You can prevent back pain while gardening by using specialist tools. They are designed to ease the strain on your back and joints.

Wheelbarrows are designed to make loading and unloading garden waste much easier, and enable you to transport  your hanging baskets and plant pots more safely.

Long-handled tools can make weeding, trimming, and picking up garden waste much easier on your back, avoiding the need to stretch or bend over repeatedly.

Many people now use garden kneelers, often designed with special handles to assist you when getting up and down. Some of them even convert into low stools as well which eliminates the need to crouch or bend down.

Take Regular Breaks And Stretch To Prevent Back Pain When Gardening

It’s important to take regular breaks if you want to prevent back pain after gardening. It’s easy to get carried away, time passes by without you realizing, when you are so focused in making your garden the envy of your neighbors that you forget to take a rest. A good idea is to set a timer on your phone to take a break every 30 mins. Enjoy some water and walk around to see the improvements!

And once you’ve finished for the day, take 10 minutes to stretch the muscles in your neck, shoulders, arms, back, and legs. Stretching after any strenuous physical activity is proven to help muscles recover and repair.

Fastest Way To Prevent Back Pain When Gardening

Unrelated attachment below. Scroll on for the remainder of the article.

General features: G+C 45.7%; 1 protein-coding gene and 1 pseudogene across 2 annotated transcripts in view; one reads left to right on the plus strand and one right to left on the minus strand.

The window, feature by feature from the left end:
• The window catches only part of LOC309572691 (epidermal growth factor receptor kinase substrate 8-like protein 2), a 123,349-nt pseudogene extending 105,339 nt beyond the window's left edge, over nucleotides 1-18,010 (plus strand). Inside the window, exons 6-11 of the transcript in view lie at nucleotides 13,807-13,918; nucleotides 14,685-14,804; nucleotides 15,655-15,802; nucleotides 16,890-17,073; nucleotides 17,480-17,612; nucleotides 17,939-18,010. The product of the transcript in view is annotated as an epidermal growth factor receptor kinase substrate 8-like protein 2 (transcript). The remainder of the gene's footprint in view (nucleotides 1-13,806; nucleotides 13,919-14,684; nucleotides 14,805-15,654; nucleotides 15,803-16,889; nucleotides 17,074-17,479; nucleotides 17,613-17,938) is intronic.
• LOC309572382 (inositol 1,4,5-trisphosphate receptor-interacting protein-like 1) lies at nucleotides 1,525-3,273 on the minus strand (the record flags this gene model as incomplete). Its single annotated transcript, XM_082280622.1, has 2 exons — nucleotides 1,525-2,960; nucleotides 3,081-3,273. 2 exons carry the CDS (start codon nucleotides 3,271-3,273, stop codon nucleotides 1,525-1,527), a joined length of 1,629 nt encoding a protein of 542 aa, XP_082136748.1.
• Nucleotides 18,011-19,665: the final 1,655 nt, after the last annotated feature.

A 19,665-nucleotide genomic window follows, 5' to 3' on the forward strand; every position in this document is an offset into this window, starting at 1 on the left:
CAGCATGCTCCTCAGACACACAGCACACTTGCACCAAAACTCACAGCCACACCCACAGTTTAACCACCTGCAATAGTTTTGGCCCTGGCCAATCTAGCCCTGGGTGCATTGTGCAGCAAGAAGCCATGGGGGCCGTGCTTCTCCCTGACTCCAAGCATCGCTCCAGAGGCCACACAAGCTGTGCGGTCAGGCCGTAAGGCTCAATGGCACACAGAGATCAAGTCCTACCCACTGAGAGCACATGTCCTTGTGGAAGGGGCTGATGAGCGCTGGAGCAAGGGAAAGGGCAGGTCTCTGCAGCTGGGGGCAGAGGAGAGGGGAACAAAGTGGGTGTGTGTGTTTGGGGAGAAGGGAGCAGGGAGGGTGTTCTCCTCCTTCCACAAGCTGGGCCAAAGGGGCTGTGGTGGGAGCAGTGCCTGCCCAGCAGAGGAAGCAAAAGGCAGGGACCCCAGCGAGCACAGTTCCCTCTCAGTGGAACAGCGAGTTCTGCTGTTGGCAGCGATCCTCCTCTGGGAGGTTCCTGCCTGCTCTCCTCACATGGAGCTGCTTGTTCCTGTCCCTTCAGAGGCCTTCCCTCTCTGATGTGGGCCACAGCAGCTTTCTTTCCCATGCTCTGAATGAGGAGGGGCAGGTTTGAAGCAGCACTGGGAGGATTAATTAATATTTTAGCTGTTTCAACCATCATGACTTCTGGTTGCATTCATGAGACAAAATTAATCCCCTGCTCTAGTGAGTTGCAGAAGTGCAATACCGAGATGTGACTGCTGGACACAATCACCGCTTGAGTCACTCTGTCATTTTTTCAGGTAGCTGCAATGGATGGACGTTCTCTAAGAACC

If you are fed up with lower back pain wrecking your weekend plans, then our team are here to help you.

Apply for a free discovery visit (20-minute consultation) with one of our expert physical therapists. 

If you are looking for other ways to resources to prevent back pain...

Our free back pain guide is perfect if you are looking for a few extra tips to help relieve your everyday back pain. 

"9 Facts Nobody Has Told You To Finally Ease Your Back Pain"

Click here to download your free copy. 

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Neil Sauer

Neil Sauer

Physical Therapist, Certified Health Coach and company owner Neil Sauer graduated from Saginaw Valley State University in 2002 with a Bachelor of Science. During that time he played four years of collegiate soccer. Neil earned a Doctor of Physical Therapy from Central Michigan University in 2006. He has taken continuing education courses for Stanley Paris manual therapy techniques and a Gary Gray Functional Training course. He has also taken selective functional movement assessment courses with the North American Sports Medical Institute (NASMI). Neil’s treatment philosophy goes beyond reducing pain and restoring motion/mobility. He has a passion for health and wellness and for improving the quality of life of his clients, and works holistically with them to ensure their injuries do not reoccur and that his clients enjoy optimal functionality. He strives to help his patients live more active, mobile and healthy lives knowing that they don’t have to rely on pain medications, injections or surgery. In his personal life, he is married and has two sons. During spare time, he enjoys spending time with his family, fishing, spending time outdoors and leading an active and healthy life. Neil also likes to read as much as possible when he finds/makes time. He primarily reads books on leadership, business and special forces. An avid exercise enthusiast, he continually works to improve his own health and wellness.